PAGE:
Black Friday gets darker: Study says prices aren't really lower
While there must be some Black Friday shoppers waking up before dawn just for the thrill of throwing elbows on their way to the last Tickle Me Elmo, most shoppers rationalize this seemingly irrational behavior by pointing to cheaper prices.
And of course the prices are lower. Right?
Not so, says the Wall Street Journal.
An analysis of pricing data reveals that the best time to shop for deals depends largely on what you are shopping for, and rarely lands on the day after Thanksgiving:
It turns out that gifts from Barbie dolls to watches to blenders are often priced below Black Friday levels at various times throughout the year, even during the holiday season, and their prices follow different trajectories as the remaining shopping days tick down. Watches and jewelry, typical last-minute quarry for well-heeled shoppers, get more expensive as the season progresses, according to Decide Inc., the consumer-price research firm that gathered and analyzed the data for this article. Blenders, which might sit around for months if they aren't bought in the holiday window, get much cheaper at the end. The results reveal a lot about how retailers plot pricing strategy ahead of the year-end shopping frenzy that can account for a fifth or more of their sales. They also highlight how the industry has managed to use more sophisticated technology to turn Black Friday into a marketing bonanza by carefully selecting items for deep discounts while continuing to price broader merchandise at levels that won't kill profits.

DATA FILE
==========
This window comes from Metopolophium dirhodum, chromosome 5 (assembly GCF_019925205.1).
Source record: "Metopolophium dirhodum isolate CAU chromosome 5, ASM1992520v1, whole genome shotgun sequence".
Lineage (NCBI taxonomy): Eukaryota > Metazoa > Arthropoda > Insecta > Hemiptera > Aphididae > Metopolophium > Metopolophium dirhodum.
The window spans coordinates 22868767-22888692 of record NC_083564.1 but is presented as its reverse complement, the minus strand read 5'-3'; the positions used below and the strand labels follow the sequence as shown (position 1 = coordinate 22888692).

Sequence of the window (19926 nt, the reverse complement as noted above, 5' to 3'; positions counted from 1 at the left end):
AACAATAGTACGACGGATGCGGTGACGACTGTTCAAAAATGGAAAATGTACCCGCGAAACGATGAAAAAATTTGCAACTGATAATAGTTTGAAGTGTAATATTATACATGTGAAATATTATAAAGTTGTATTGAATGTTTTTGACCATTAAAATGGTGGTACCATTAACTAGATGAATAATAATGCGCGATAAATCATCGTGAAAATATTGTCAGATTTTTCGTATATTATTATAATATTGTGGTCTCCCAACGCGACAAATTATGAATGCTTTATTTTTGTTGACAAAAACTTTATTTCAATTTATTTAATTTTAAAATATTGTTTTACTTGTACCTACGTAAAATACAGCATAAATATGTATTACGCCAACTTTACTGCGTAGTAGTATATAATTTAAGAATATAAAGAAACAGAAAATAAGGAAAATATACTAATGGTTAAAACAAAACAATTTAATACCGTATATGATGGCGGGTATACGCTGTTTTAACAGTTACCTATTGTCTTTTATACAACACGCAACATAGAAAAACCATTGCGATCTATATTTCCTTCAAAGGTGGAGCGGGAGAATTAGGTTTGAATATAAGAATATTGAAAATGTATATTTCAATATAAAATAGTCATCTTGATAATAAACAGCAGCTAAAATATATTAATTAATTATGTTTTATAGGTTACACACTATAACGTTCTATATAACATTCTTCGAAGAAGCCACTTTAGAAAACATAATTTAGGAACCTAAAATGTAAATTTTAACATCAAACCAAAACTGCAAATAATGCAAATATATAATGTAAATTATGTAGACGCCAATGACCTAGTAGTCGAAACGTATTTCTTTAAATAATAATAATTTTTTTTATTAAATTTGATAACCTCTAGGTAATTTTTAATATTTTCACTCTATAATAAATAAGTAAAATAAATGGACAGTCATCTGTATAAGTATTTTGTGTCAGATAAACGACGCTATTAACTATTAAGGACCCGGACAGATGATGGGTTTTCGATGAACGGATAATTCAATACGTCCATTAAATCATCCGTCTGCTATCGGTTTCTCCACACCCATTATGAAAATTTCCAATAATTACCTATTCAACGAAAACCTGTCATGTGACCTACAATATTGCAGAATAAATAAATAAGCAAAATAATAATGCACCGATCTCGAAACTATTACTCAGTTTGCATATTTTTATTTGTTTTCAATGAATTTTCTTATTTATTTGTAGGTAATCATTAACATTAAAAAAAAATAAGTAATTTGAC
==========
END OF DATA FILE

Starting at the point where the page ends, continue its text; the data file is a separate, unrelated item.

An increase in the number of online shoppers has allowed researchers to sort through mountains of data, tracking prices and retail strategies.
And the prevailing strategy seems to be luring shoppers with sharp discounts on certain products, while selling other merchandise at full price.
Consultant Arnold Aronson said that retailers now have the tools to analyze margin and sales in a way that allows them to keep control on Black Friday:
"They have to provide value on the day, but they engineer it in a way that they can control their own destiny rather than fall victim to it," Mr. Aronson says.
If you are looking for a deal, the data recommend tablet computers and videogame systems.
Or, of course, just sleep in.
- Jordan Wyant, Michigan Radio Newsroom